Refurbishing old deck planking - Woodworking Talk - Woodworkers Forum
 
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post #1 of 7 Old 04-05-2014, 09:57 PM Thread Starter
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Nnot sure if I'm in the right forum, but...is it worth it (or even advisable) to run some 15-20yr old deck planking that has become quite weathered through a thickness planer to " rejuvenate " it? Our deck was built in the 80s(we bought the house in 2008 ) and it looks like it never got any decent annual treatment (sealant, or whatever is usually used), and I was wondering if taking up the planking and running it thru a planer would be of any use...or would too much material be removed for it to be safe to be used? Many thanks, Mark V

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post #2 of 7 Old 04-05-2014, 10:59 PM
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A couple of years ago I did a deck that was about 20'x25' pressure treated pine. Because of all the dirt embedded in the wood it wore out both sides of two sets of knives but it cleaned up the wood like new.
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post #3 of 7 Old 04-06-2014, 08:59 AM
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IMO, not worth the effort. The extra time it takes to try and carefully remove the existing, then go through and remove all the nails, then plane the boards and inevitably damage a couple sets of blades on nails that you overlooked isn't worth it to me. Also, keep in mind that the max recommended span for 5/4 decking is 14.5" (16" joist centers). If you have to remove a substantial amount, you may end up with some sponginess between joists. My deck is in a similar situation to yours, it will be getting composite deck boards this year. One less maintenance item to take away from time on the bike......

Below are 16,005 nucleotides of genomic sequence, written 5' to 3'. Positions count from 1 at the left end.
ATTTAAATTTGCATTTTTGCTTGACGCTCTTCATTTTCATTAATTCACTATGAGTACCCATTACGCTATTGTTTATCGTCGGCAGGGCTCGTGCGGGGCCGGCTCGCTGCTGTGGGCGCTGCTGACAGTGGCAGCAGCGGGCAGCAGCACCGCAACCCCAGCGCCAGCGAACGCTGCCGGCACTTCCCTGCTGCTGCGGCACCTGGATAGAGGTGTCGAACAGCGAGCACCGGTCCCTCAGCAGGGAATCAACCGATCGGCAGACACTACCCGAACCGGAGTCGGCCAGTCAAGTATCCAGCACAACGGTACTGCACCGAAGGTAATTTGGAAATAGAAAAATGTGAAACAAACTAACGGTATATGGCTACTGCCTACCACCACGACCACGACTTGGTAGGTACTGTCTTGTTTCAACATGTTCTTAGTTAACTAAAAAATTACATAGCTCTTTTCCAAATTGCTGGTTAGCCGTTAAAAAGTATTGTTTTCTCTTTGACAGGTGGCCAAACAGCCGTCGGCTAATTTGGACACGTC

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post #4 of 7 Old 04-06-2014, 09:41 AM Thread Starter
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I think I am going to basically tear the whole thing down and re - build from scratch anyways...the way they originally did it is scary. 4x4 posts, two which are severely bowed...double 2x10 joists toe - nailed instead of using joist hangers... 2 ft spacing...planks with barely 1/8" spacing...looks like the only thing they did right were the lag bolts on the ledger board.
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post #5 of 7 Old 04-06-2014, 01:21 PM
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With that description in mind, I gotta say I am glad that you are deciding to tear down and rebuild.
But look at the bright side! Now you can start a deck building thread.
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post #6 of 7 Old 04-14-2014, 08:56 PM
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If it's sound, why replace it? There are a few companies that sell a coating that is quite thick and will basically resurface the deck. It's not cheap, but cheaper than building a new deck, cheaper than a set of quality carbide planer blades and much faster.
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post #7 of 7 Old 04-17-2014, 06:47 AM
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When I bought my little house the deck was a simple 10'x16' and never chemically treated properly so the 2x planking showed much sun and rain wear. Easiest solution on a budget was removed all the screws and flipped all the boards. I did however use 80 grit belt sander on areas residue had built up . Your going to find where the plank crossed a framing joist the board has a 'clean' spot with dark residue on either side. But in the end the deck floor looked brand new.
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